, the financial crisis in europe is providing an opportunity for china. earlier this year, we heard from new york times reporter liz alderman on a chinese shipping company that is making waves in greece. > > how successful has this shipping company, known as cosco, been so far in greece? > > it's an interesting story. this chinese basically state- run shipping company came in here about three years ago in a $500 million deal that ever since then has been a model for the country, because what they did is they bought half of piraeus port, which is an ancient port in greece and one of the most important ports in the southern mediterranean. what they did was they basically took an operation that had been effectively lagging under greek ownership and completely turned it around. > > have the the greek people been welcoming of this? the chinese work way is much different from the european way, let's say. > > the chinese have an extremely efficient working practice. as one spokesman there put it to me, they basically run their business by showing that they work 24/7, that has actually rung alarm bells,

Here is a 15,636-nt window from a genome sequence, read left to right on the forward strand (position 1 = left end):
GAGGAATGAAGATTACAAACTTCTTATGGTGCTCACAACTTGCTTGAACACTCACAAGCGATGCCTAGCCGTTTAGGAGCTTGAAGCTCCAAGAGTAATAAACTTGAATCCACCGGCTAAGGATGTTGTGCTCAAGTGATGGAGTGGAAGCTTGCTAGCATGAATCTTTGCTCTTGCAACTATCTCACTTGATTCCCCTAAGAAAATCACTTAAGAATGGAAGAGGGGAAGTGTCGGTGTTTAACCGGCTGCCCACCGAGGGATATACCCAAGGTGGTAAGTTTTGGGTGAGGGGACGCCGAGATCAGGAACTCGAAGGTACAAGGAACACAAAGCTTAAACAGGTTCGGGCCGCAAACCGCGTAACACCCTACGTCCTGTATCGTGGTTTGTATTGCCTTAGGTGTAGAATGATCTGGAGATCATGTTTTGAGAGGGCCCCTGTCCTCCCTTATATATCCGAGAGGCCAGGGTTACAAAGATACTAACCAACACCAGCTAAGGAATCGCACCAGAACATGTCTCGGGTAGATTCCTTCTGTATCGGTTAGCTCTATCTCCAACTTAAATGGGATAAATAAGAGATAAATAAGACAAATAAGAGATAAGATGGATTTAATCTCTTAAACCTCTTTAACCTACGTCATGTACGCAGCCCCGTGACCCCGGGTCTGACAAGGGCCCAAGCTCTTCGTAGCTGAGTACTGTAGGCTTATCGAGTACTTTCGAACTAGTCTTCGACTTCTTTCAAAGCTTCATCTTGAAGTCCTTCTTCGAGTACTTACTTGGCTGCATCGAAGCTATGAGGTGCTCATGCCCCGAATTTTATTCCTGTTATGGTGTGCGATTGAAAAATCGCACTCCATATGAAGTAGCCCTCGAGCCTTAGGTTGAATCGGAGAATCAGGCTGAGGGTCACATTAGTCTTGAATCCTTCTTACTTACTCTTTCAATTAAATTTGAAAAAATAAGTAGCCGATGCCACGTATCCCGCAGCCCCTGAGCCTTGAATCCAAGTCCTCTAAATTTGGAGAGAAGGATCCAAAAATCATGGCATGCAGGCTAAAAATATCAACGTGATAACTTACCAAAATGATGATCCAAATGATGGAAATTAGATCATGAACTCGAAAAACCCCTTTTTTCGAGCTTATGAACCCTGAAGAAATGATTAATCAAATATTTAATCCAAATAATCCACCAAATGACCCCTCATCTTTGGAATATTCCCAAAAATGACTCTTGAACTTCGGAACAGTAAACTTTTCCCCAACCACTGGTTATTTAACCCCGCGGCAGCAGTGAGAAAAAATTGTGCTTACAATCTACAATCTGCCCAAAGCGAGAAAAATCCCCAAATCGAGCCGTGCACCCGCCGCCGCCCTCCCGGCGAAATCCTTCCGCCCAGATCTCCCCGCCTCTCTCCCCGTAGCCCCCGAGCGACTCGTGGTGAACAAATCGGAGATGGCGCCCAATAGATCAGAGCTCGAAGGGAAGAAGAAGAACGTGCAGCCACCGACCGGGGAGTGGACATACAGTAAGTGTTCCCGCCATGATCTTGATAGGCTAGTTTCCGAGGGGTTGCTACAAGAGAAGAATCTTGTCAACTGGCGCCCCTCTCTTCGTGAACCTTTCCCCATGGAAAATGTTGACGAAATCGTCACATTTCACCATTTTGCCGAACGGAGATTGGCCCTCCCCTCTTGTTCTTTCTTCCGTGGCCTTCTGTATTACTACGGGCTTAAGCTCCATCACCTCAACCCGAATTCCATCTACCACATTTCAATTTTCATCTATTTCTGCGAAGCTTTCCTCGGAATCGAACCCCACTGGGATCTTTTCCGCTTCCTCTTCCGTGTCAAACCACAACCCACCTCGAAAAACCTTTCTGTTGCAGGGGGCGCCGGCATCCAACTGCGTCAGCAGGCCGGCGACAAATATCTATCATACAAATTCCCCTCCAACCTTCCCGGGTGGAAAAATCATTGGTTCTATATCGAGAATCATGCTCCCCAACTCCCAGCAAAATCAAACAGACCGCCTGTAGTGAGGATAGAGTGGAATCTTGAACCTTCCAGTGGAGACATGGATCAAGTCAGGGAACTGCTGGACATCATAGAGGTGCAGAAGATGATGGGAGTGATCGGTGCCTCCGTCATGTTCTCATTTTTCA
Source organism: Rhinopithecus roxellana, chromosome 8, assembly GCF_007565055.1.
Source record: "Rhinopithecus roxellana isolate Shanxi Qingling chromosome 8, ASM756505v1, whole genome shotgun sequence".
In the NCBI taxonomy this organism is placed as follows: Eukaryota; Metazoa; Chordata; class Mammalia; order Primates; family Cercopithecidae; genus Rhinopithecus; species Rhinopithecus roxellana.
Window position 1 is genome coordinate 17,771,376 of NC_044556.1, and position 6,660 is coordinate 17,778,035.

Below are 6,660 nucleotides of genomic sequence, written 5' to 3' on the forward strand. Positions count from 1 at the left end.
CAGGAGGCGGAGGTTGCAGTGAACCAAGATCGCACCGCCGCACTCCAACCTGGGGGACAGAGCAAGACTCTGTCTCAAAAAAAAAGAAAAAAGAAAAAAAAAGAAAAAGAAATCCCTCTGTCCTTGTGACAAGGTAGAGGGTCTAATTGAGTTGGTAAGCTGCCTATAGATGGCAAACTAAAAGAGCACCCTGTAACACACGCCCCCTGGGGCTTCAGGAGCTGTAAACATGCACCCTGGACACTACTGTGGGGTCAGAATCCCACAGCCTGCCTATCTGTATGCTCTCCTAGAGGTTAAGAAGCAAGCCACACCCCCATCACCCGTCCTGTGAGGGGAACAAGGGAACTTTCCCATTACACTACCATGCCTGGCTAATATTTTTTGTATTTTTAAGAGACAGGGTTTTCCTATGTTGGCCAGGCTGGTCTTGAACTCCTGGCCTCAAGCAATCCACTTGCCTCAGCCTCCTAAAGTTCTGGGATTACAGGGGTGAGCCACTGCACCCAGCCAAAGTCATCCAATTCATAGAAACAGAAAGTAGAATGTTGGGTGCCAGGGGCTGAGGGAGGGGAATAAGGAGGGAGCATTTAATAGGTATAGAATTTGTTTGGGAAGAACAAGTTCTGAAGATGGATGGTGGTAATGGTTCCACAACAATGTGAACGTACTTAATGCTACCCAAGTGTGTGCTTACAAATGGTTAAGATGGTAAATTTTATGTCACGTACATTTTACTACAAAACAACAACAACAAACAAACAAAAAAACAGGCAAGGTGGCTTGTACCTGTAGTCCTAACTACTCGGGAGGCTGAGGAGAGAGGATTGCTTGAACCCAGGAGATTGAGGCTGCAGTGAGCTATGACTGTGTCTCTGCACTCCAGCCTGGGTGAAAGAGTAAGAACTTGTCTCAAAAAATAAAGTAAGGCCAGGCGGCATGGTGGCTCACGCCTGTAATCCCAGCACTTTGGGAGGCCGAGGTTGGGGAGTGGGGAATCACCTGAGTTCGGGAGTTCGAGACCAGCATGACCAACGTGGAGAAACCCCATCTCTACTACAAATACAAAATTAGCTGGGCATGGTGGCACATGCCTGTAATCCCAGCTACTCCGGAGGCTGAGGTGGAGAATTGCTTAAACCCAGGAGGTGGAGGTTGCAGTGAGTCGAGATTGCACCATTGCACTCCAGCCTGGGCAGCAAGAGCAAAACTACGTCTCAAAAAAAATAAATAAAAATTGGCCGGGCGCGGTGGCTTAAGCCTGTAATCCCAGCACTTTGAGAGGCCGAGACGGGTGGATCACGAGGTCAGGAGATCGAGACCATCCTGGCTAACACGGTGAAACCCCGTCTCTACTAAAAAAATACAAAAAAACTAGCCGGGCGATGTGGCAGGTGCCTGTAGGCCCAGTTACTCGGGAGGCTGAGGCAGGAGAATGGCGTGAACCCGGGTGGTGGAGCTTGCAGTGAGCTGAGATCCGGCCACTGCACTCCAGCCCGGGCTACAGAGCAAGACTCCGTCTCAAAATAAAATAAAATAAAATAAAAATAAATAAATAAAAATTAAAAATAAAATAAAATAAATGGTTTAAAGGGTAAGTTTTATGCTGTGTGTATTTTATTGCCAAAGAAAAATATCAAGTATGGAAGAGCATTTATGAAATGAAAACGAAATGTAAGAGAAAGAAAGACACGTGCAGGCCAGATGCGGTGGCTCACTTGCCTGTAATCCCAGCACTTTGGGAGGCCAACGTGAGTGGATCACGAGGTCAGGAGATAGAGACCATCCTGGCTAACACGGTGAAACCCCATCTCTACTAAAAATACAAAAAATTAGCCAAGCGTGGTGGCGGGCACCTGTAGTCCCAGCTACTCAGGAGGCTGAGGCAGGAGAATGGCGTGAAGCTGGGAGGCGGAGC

in seven months. although shanghai again trades lower even europe's pmi improves a touch in november. first up, we're one month away from the fiscal cliff and so far the white house and congressional republicans are still in disagreement over how to reduce the deficit and avoid a raft of tax hikes and spending cuts. yesterday our own jim cramer and maria bartiromo were on "meet the press" and cramer had a message for fellow panelists and father of the anti-tax pledge, grover norquist. >> most ceos are republican. they're on board. they're not on board with you. they're not on board with you because they fear your view. they think you do not favor going -- you favor going over the cliff. that's what they think. they think that you favor -- >> just for the record since we're on tv. that's silly if they think that they shouldn't be ceos. >> it doesn't really matter. that's what they think. >> i want you to walk me up to that moment. >> behind the record. i like that too. >> i'm stuck. like grover is stuck with this pledge he made everybody take which is that they have to go over the cliff beca